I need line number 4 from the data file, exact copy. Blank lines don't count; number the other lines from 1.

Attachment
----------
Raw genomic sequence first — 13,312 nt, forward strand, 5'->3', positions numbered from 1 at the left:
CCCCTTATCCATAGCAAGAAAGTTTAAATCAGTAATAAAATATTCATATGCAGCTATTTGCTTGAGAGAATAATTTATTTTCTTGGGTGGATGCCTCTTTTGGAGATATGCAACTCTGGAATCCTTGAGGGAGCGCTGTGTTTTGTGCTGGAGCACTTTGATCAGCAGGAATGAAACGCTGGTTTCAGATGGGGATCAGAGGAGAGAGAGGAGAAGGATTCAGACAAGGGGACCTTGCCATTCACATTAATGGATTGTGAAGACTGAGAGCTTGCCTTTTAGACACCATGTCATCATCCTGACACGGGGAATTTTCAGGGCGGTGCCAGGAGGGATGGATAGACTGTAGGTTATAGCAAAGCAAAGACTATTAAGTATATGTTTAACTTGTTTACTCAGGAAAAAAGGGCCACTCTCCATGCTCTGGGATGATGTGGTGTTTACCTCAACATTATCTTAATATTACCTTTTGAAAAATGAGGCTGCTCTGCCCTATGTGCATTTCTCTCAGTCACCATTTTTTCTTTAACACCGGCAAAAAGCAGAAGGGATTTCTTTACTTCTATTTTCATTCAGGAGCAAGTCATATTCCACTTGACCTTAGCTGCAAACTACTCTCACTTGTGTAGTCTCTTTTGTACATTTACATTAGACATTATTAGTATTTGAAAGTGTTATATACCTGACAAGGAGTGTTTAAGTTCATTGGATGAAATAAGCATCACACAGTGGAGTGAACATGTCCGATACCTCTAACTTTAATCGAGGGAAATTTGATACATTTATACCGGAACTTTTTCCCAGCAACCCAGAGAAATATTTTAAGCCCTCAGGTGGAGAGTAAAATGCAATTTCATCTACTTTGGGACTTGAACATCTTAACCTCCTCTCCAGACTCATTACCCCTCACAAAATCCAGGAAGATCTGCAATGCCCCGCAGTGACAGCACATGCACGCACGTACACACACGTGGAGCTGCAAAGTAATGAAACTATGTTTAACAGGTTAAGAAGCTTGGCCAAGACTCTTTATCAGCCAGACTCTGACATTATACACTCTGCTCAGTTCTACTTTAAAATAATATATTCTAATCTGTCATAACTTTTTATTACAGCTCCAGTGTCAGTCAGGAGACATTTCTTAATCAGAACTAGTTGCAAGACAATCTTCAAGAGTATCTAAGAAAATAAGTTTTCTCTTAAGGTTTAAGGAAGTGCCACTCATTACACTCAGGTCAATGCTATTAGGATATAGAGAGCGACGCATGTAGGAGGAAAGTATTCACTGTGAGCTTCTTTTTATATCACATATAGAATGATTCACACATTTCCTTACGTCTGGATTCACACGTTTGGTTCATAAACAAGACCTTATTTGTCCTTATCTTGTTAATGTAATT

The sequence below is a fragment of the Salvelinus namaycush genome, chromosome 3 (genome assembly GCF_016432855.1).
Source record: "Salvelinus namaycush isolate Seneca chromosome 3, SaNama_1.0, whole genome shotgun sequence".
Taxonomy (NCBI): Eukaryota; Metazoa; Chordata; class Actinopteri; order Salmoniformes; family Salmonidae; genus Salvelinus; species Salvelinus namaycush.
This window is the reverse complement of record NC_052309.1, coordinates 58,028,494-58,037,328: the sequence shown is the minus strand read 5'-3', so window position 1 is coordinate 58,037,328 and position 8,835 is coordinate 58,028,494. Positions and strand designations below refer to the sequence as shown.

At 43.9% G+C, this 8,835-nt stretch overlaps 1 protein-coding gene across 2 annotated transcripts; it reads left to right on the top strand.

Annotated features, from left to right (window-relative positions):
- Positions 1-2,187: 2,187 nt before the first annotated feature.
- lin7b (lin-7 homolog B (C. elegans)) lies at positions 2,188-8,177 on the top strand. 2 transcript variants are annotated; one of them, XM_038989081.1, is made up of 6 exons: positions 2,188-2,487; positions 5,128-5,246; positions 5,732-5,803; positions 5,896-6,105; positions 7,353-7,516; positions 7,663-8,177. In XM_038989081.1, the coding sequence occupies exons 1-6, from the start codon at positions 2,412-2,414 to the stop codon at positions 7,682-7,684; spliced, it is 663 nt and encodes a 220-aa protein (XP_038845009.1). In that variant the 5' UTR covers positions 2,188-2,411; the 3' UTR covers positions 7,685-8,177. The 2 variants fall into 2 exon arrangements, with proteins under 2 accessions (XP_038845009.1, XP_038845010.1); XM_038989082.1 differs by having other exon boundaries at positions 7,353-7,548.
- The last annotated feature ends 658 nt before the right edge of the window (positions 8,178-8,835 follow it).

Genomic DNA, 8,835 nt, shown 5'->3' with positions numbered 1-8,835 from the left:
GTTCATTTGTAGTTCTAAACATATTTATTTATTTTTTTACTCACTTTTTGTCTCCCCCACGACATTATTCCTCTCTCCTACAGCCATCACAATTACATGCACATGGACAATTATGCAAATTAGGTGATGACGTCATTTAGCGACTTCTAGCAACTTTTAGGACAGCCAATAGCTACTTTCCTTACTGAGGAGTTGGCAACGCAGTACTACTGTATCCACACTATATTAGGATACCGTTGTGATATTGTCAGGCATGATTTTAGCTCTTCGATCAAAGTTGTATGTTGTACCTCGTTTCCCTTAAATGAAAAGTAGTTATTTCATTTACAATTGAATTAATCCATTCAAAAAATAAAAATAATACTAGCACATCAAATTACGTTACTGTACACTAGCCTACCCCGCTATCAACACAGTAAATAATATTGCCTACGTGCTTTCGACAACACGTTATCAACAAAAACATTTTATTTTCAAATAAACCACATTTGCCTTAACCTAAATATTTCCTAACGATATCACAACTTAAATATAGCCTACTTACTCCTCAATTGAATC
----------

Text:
Source record: "Salvelinus namaycush isolate Seneca chromosome 3, SaNama_1.0, whole genome shotgun sequence".